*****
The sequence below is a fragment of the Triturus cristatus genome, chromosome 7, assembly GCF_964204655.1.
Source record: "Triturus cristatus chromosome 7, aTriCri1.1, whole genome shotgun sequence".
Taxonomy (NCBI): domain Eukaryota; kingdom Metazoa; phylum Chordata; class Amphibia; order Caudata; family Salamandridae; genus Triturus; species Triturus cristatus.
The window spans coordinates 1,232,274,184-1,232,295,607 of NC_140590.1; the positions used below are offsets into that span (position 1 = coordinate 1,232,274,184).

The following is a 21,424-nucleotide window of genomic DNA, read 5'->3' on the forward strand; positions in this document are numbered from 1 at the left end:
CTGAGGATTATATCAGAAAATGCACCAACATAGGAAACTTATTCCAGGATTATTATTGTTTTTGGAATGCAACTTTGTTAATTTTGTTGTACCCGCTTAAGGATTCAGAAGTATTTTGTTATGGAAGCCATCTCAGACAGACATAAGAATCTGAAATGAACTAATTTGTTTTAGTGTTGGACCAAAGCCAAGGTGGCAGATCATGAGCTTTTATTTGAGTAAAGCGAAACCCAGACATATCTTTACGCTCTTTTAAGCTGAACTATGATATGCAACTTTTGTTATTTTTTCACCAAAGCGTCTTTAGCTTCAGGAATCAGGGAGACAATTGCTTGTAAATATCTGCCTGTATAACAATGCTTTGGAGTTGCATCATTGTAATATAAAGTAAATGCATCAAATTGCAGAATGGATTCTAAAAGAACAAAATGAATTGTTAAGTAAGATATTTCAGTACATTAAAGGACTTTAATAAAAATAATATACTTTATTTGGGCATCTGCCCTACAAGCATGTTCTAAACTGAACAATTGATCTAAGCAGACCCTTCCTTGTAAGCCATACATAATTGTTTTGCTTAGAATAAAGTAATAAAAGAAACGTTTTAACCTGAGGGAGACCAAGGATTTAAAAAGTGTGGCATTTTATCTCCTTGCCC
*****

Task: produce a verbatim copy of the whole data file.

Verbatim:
The sequence below is a fragment of the Triturus cristatus genome, chromosome 7, assembly GCF_964204655.1.
Source record: "Triturus cristatus chromosome 7, aTriCri1.1, whole genome shotgun sequence".
Taxonomy (NCBI): domain Eukaryota; kingdom Metazoa; phylum Chordata; class Amphibia; order Caudata; family Salamandridae; genus Triturus; species Triturus cristatus.
The window spans coordinates 1,232,274,184-1,232,295,607 of NC_140590.1; the positions used below are offsets into that span (position 1 = coordinate 1,232,274,184).

The following is a 21,424-nucleotide window of genomic DNA, read 5'->3' on the forward strand; positions in this document are numbered from 1 at the left end:
CTGAGGATTATATCAGAAAATGCACCAACATAGGAAACTTATTCCAGGATTATTATTGTTTTTGGAATGCAACTTTGTTAATTTTGTTGTACCCGCTTAAGGATTCAGAAGTATTTTGTTATGGAAGCCATCTCAGACAGACATAAGAATCTGAAATGAACTAATTTGTTTTAGTGTTGGACCAAAGCCAAGGTGGCAGATCATGAGCTTTTATTTGAGTAAAGCGAAACCCAGACATATCTTTACGCTCTTTTAAGCTGAACTATGATATGCAACTTTTGTTATTTTTTCACCAAAGCGTCTTTAGCTTCAGGAATCAGGGAGACAATTGCTTGTAAATATCTGCCTGTATAACAATGCTTTGGAGTTGCATCATTGTAATATAAAGTAAATGCATCAAATTGCAGAATGGATTCTAAAAGAACAAAATGAATTGTTAAGTAAGATATTTCAGTACATTAAAGGACTTTAATAAAAATAATATACTTTATTTGGGCATCTGCCCTACAAGCATGTTCTAAACTGAACAATTGATCTAAGCAGACCCTTCCTTGTAAGCCATACATAATTGTTTTGCTTAGAATAAAGTAATAAAAGAAACGTTTTAACCTGAGGGAGACCAAGGATTTAAAAAGTGTGGCATTTTATCTCCTTGCCC